Vulnerability Analysis and Consequences of False Data Injection Attack on Power System State Estimation

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56 Citations (Scopus)

Abstract

An unobservable false data injection (FDI) attack on AC state estimation (SE) is introduced and its consequences on the physical system are studied. With a focus on understanding the physical consequences of FDI attacks, a bi-level optimization problem is introduced whose objective is to maximize the physical line flows subsequent to an FDI attack on DC SE. The maximization is subject to constraints on both attacker resources (size of attack) and attack detection (limiting load shifts) as well as those required by DC optimal power flow (OPF) following SE. The resulting attacks are tested on a more realistic non-linear system model using AC state estimation and ACOPF, and it is shown that, with an appropriately chosen sub-network, the attacker can overload transmission lines with moderate shifts of load.

Original languageEnglish (US)
JournalIEEE Transactions on Power Systems
DOIs
StateAccepted/In press - Dec 25 2015

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State estimation
Nonlinear systems
Electric lines

ASJC Scopus subject areas

  • Electrical and Electronic Engineering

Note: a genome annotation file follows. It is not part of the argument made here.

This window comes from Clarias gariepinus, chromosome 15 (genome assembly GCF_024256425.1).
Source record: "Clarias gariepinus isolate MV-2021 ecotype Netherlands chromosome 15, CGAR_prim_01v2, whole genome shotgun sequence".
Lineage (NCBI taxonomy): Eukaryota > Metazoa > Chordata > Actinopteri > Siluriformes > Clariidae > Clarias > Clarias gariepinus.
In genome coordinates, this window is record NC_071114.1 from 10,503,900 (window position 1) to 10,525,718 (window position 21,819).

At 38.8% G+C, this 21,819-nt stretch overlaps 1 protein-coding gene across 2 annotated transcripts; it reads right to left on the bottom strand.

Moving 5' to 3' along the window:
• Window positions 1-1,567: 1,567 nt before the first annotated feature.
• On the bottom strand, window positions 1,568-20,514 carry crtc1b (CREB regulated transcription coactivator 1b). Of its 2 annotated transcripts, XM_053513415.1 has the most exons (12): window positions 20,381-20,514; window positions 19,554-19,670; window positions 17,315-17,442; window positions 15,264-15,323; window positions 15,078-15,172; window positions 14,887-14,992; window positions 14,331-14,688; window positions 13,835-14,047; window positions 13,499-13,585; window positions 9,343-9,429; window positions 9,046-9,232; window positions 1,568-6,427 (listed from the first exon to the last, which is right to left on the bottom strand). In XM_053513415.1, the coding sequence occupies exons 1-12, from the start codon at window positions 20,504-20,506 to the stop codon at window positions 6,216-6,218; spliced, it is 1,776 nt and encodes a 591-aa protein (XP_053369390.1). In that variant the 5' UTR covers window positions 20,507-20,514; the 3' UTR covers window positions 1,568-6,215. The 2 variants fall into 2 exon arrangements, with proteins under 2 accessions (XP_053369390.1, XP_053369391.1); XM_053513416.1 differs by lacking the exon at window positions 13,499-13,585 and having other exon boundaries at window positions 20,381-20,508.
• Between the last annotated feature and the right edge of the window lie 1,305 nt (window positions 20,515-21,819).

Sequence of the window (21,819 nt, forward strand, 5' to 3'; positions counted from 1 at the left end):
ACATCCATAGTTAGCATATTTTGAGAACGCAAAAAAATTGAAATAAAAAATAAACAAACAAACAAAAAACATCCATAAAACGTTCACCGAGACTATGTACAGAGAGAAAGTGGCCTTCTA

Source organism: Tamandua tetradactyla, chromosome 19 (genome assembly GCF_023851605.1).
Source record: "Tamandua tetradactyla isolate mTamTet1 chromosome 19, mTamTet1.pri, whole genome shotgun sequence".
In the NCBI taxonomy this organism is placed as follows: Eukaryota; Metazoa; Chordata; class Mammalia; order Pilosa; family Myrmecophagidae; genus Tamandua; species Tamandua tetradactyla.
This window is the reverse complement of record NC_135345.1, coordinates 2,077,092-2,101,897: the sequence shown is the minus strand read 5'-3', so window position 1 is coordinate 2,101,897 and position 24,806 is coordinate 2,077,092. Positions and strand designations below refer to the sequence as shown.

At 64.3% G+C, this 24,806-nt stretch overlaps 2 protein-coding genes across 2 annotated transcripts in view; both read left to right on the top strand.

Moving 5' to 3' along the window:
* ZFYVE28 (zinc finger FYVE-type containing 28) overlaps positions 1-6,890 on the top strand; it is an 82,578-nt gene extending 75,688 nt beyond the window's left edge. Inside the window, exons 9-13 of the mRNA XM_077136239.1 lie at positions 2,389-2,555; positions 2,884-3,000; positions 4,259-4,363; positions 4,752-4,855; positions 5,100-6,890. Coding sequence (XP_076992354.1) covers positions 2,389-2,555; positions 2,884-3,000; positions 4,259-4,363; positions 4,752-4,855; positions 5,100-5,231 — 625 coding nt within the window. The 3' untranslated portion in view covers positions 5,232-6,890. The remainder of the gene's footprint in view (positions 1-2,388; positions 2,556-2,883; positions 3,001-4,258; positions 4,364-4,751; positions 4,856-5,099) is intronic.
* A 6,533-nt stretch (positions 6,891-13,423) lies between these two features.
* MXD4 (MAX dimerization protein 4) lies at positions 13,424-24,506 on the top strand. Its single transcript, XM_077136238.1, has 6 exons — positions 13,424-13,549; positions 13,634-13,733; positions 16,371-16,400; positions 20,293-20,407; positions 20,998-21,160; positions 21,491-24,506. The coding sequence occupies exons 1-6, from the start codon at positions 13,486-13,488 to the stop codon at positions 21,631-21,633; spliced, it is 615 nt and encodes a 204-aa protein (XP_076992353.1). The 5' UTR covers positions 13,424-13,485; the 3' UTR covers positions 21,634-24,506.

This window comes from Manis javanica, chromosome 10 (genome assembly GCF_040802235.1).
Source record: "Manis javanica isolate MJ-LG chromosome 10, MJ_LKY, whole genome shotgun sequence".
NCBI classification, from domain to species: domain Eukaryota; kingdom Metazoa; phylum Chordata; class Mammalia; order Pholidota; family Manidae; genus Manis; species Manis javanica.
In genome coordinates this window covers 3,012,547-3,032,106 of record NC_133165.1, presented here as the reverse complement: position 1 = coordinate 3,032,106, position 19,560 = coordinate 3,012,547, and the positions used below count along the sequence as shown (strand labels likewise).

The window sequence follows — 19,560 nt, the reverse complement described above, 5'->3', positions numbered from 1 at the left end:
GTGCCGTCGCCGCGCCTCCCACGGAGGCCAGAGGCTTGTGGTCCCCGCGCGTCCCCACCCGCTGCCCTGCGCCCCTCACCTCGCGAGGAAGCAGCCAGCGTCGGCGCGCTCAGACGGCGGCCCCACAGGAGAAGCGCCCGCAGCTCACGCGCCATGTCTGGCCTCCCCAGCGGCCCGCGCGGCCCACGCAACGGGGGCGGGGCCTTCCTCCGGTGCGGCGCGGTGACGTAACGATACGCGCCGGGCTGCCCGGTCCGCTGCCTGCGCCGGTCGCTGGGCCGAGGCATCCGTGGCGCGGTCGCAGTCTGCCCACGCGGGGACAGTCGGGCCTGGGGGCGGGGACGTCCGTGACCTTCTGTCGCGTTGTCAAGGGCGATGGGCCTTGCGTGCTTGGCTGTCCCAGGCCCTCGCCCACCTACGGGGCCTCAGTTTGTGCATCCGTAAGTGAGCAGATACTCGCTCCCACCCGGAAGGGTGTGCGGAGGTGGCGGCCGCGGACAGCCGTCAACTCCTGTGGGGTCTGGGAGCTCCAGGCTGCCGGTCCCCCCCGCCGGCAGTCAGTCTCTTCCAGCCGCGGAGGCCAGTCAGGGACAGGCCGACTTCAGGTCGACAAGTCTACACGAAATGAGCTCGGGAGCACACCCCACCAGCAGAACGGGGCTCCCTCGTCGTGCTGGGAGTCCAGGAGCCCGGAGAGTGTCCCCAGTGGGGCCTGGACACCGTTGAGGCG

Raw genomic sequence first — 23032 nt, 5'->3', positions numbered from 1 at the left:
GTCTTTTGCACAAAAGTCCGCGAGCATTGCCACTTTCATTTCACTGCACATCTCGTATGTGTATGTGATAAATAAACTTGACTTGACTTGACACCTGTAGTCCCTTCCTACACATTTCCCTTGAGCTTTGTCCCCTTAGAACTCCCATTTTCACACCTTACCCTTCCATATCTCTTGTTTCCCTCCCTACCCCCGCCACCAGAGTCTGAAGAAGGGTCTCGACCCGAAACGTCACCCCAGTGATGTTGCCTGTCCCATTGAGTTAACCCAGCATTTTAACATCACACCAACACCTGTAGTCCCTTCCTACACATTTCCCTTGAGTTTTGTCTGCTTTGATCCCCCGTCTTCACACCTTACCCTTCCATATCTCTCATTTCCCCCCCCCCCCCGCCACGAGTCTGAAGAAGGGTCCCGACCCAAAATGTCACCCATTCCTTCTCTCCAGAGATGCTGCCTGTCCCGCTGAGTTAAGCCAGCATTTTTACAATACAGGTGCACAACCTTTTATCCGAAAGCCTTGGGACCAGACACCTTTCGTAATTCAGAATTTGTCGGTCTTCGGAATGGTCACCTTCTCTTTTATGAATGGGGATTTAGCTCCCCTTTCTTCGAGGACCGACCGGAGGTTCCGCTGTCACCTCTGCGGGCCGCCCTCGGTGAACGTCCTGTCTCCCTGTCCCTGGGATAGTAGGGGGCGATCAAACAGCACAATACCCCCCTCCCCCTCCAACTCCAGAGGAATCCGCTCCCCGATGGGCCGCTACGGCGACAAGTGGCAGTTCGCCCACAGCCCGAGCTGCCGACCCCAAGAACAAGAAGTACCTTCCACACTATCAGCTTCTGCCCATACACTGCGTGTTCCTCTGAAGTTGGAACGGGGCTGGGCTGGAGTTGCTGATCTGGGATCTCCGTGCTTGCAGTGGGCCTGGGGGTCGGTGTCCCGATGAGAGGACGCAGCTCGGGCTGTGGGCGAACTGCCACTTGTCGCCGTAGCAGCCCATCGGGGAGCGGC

• Energy Engineering and Power Technology

Cite this

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title = "Vulnerability Analysis and Consequences of False Data Injection Attack on Power System State Estimation",
abstract = "An unobservable false data injection (FDI) attack on AC state estimation (SE) is introduced and its consequences on the physical system are studied. With a focus on understanding the physical consequences of FDI attacks, a bi-level optimization problem is introduced whose objective is to maximize the physical line flows subsequent to an FDI attack on DC SE. The maximization is subject to constraints on both attacker resources (size of attack) and attack detection (limiting load shifts) as well as those required by DC optimal power flow (OPF) following SE. The resulting attacks are tested on a more realistic non-linear system model using AC state estimation and ACOPF, and it is shown that, with an appropriately chosen sub-network, the attacker can overload transmission lines with moderate shifts of load.",
author = "Jingwen Liang and Lalitha Sankar and Oliver Kosut",
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